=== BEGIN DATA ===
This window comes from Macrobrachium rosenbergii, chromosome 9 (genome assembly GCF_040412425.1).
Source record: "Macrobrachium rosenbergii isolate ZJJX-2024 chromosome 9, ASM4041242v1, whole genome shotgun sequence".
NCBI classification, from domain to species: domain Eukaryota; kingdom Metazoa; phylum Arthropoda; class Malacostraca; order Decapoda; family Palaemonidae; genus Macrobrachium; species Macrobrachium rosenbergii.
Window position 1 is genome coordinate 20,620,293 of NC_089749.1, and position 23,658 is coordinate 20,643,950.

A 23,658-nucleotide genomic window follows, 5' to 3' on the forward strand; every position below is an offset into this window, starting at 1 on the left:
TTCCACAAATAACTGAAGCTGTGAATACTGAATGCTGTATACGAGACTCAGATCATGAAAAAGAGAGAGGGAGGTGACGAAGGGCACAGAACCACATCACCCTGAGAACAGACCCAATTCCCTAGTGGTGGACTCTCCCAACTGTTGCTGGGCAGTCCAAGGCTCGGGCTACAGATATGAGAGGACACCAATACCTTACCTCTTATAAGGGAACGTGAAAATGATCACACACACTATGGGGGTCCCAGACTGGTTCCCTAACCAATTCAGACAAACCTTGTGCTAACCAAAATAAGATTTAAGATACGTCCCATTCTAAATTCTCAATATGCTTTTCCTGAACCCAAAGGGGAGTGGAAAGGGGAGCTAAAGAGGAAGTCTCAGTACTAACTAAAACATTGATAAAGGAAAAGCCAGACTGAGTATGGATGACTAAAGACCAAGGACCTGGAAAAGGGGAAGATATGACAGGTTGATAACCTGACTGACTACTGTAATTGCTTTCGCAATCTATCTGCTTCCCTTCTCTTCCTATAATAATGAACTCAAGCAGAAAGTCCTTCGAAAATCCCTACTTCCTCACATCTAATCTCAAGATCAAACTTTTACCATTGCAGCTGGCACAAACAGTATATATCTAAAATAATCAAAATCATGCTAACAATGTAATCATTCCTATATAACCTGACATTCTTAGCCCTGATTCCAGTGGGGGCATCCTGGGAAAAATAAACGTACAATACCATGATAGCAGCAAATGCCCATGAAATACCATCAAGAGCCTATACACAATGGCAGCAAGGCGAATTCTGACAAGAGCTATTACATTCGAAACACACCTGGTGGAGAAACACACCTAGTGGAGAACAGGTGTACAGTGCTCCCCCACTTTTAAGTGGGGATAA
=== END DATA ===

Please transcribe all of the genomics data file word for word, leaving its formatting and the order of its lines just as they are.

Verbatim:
This window comes from Macrobrachium rosenbergii, chromosome 9 (genome assembly GCF_040412425.1).
Source record: "Macrobrachium rosenbergii isolate ZJJX-2024 chromosome 9, ASM4041242v1, whole genome shotgun sequence".
NCBI classification, from domain to species: domain Eukaryota; kingdom Metazoa; phylum Arthropoda; class Malacostraca; order Decapoda; family Palaemonidae; genus Macrobrachium; species Macrobrachium rosenbergii.
Window position 1 is genome coordinate 20,620,293 of NC_089749.1, and position 23,658 is coordinate 20,643,950.

A 23,658-nucleotide genomic window follows, 5' to 3' on the forward strand; every position below is an offset into this window, starting at 1 on the left:
TTCCACAAATAACTGAAGCTGTGAATACTGAATGCTGTATACGAGACTCAGATCATGAAAAAGAGAGAGGGAGGTGACGAAGGGCACAGAACCACATCACCCTGAGAACAGACCCAATTCCCTAGTGGTGGACTCTCCCAACTGTTGCTGGGCAGTCCAAGGCTCGGGCTACAGATATGAGAGGACACCAATACCTTACCTCTTATAAGGGAACGTGAAAATGATCACACACACTATGGGGGTCCCAGACTGGTTCCCTAACCAATTCAGACAAACCTTGTGCTAACCAAAATAAGATTTAAGATACGTCCCATTCTAAATTCTCAATATGCTTTTCCTGAACCCAAAGGGGAGTGGAAAGGGGAGCTAAAGAGGAAGTCTCAGTACTAACTAAAACATTGATAAAGGAAAAGCCAGACTGAGTATGGATGACTAAAGACCAAGGACCTGGAAAAGGGGAAGATATGACAGGTTGATAACCTGACTGACTACTGTAATTGCTTTCGCAATCTATCTGCTTCCCTTCTCTTCCTATAATAATGAACTCAAGCAGAAAGTCCTTCGAAAATCCCTACTTCCTCACATCTAATCTCAAGATCAAACTTTTACCATTGCAGCTGGCACAAACAGTATATATCTAAAATAATCAAAATCATGCTAACAATGTAATCATTCCTATATAACCTGACATTCTTAGCCCTGATTCCAGTGGGGGCATCCTGGGAAAAATAAACGTACAATACCATGATAGCAGCAAATGCCCATGAAATACCATCAAGAGCCTATACACAATGGCAGCAAGGCGAATTCTGACAAGAGCTATTACATTCGAAACACACCTGGTGGAGAAACACACCTAGTGGAGAACAGGTGTACAGTGCTCCCCCACTTTTAAGTGGGGATAA